I created this sign and hung it over the head of my bed:
Relieving the Decision
This COVID-19 Pandemic is crushing our country… really, crushing the world. As more and more folks get sick and some of those sick die, I’ve made some decisions I never thought I would have to make in my life. While I have felt closer to death than not the last few years, now it is looming, shadowing almost every thought I have.
Since the beginning of the Coronavirus Pandemic, I’ve been hearing that doctors might eventually have to make the excruciating decision about who gets a ventilator, a machine that breathes for the patient, and who does not get one. The number of vents around the world and here in the US, are far below the number of patients that need them. As each day passes, they are in shorter supply and we are not even at the apex of the epidemic yet.
The time is for decision-making has arrived.
Doctor’s & DNR
Doctors have begun initiating their own DNR’s… Do Not Resuscitate orders… because it’s clear that certain COVID-19 patients are going to die no matter what a medical team can offer. Therefore, if a patient “Codes” (goes into cardiac or respiratory arrest), the doctors are being permitted to:
“‘think more critically’ about which patients should receive one of their limited number of ventilators, and that the institution would support doctors who ‘withhold futile intubations.'”
“Futile” being the operative word.
“Aerosols” During Resuscitation
When resuscitation occurs, that is one of the most dangerous times to be around a COVID-19 patient. During the life-saving procedures:
“…airborne transmission may be possible in specific circumstances and settings in which procedures or support treatments that generate aerosols are performed; i.e., endotracheal intubation, bronchoscopy, open suctioning, administration of nebulized treatment, manual ventilation before intubation, turning the patient to the prone position, disconnecting the patient from the ventilator, non-invasive positive-pressure ventilation, tracheostomy, and cardiopulmonary resuscitation.”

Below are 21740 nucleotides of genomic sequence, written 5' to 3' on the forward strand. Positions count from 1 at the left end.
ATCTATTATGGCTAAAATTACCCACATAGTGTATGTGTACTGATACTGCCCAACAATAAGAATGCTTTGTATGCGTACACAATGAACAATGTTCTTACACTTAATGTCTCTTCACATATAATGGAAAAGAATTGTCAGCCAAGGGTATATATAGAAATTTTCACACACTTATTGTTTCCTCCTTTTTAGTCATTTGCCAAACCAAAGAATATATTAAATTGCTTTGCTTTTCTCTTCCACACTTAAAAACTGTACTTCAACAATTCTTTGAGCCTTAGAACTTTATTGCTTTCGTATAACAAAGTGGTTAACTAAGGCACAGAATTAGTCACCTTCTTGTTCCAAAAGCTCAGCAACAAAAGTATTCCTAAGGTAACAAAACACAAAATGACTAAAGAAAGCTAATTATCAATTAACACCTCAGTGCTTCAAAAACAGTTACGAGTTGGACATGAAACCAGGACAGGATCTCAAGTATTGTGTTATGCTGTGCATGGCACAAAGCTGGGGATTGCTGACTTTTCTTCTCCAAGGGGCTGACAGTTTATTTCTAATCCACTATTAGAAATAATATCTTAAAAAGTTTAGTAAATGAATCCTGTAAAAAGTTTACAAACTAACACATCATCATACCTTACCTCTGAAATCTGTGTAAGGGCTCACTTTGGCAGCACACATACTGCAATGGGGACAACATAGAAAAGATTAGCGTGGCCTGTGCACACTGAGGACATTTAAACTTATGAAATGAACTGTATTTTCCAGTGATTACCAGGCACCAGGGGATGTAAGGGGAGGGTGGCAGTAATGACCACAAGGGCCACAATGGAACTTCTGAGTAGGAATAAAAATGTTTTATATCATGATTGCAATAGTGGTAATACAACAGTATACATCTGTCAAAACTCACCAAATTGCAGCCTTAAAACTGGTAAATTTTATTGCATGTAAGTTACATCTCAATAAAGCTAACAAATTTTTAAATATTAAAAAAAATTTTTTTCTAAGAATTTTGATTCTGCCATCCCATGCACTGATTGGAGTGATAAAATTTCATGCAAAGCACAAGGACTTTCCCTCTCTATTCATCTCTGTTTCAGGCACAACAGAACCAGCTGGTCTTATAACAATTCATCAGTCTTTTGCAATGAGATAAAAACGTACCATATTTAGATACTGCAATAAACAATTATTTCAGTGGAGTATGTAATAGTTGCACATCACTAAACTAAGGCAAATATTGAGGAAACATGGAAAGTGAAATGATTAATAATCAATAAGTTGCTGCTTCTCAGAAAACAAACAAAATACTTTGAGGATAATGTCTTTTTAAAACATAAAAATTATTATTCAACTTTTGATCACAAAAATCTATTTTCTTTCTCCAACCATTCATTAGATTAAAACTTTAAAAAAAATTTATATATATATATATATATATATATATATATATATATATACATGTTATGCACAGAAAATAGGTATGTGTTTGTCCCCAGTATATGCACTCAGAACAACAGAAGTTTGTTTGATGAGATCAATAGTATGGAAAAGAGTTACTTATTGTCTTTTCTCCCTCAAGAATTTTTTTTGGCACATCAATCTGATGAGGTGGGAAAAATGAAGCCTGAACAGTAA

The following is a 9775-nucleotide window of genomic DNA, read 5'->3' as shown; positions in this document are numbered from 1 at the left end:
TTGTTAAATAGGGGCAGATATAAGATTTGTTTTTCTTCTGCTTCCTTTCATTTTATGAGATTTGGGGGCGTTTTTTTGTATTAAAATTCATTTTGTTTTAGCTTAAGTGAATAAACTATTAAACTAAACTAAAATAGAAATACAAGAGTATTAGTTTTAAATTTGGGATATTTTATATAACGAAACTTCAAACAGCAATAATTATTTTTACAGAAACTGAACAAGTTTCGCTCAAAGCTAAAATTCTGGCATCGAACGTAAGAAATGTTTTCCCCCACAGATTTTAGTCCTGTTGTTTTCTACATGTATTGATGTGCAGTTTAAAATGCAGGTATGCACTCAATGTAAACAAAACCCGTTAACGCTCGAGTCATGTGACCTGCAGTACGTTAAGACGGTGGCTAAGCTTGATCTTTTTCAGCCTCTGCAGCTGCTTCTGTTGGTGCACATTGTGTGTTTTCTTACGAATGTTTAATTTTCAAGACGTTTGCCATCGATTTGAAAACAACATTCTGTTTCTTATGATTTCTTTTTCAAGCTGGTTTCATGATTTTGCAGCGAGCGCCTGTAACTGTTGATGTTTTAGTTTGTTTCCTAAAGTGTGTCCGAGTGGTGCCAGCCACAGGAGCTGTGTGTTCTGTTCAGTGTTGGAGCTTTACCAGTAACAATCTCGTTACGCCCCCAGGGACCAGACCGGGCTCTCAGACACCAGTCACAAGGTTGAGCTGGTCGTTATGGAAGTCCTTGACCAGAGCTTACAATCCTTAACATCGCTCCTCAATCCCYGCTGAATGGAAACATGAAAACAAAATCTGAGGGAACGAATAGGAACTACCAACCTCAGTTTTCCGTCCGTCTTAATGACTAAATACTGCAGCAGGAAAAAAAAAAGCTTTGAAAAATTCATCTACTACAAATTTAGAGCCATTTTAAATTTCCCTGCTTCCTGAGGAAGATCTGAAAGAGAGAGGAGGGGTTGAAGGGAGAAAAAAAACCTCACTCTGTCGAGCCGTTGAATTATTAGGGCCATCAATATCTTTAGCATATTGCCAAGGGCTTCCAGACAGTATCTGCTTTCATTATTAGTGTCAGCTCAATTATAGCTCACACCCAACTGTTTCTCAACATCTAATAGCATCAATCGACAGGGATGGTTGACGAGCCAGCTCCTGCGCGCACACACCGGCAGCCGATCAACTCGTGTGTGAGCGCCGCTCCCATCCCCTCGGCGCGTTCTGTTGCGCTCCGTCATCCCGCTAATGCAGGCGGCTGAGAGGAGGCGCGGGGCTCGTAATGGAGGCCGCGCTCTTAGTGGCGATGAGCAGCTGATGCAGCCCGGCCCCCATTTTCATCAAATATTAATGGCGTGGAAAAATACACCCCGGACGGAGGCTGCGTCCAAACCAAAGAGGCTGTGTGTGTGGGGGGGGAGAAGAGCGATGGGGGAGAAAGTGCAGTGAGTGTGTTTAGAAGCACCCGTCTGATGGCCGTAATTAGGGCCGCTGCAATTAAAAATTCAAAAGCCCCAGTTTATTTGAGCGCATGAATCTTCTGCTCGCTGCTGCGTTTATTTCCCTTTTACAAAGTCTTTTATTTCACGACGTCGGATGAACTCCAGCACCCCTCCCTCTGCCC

So what do I do if I do not want to infect the healthcare workers around me?
I die at home.
I have been trying to see if there is Hospice Care for those dying of COVID-19, but have not found anything but warnings to those that go into the homes of COVID-19… until today.
“Former NFL kicker Tom Dempsey is in hospice care after being diagnosed with coronavirus, relatives said.
“Dempsey, who once held the NFL record for booting a field goal 63 yards when he played with the Saints, began receiving hospice care Wednesday after contracting the virus last month during an outbreak at a senior living center….”
But the likelihood of finding someone to help me at home would be slim, so I am thinking of other options.
Dying at Home
There are other people here at the house and the prospect of their finding me dead isn’t appealing, but I am kind of lost about what to do about the situation. I listened today as they said ambulances are waiting in line for 5 hours at the ER door to bring someone in and then the person is sent to the waiting room for another 10-12 hours, then there are 100 beds in the ER crammed everywhere and people die waiting.
I do not want to die among strangers. I would rather die in my bed.
I want to die in my bed.
Setting Up the Scenario
I will not go into details at the moment, but I have set it up that I will have someone with me as I die… on the phone… and I will not die alone. This person will set everything in motion to get my body removed in a timely matter, call the kids and my mom and alert my work. The girls will get into my Facebook, come in here and say I am gone, etc. etc. etc.
I have been told I am being morbid, but I find more peace discussing these things, getting all in line.
I do not want ANYONE to feel bad about my dying, from EMS to doctors to nurses to the kids, etc.
I want to die in peace, being a caregiver, even in death.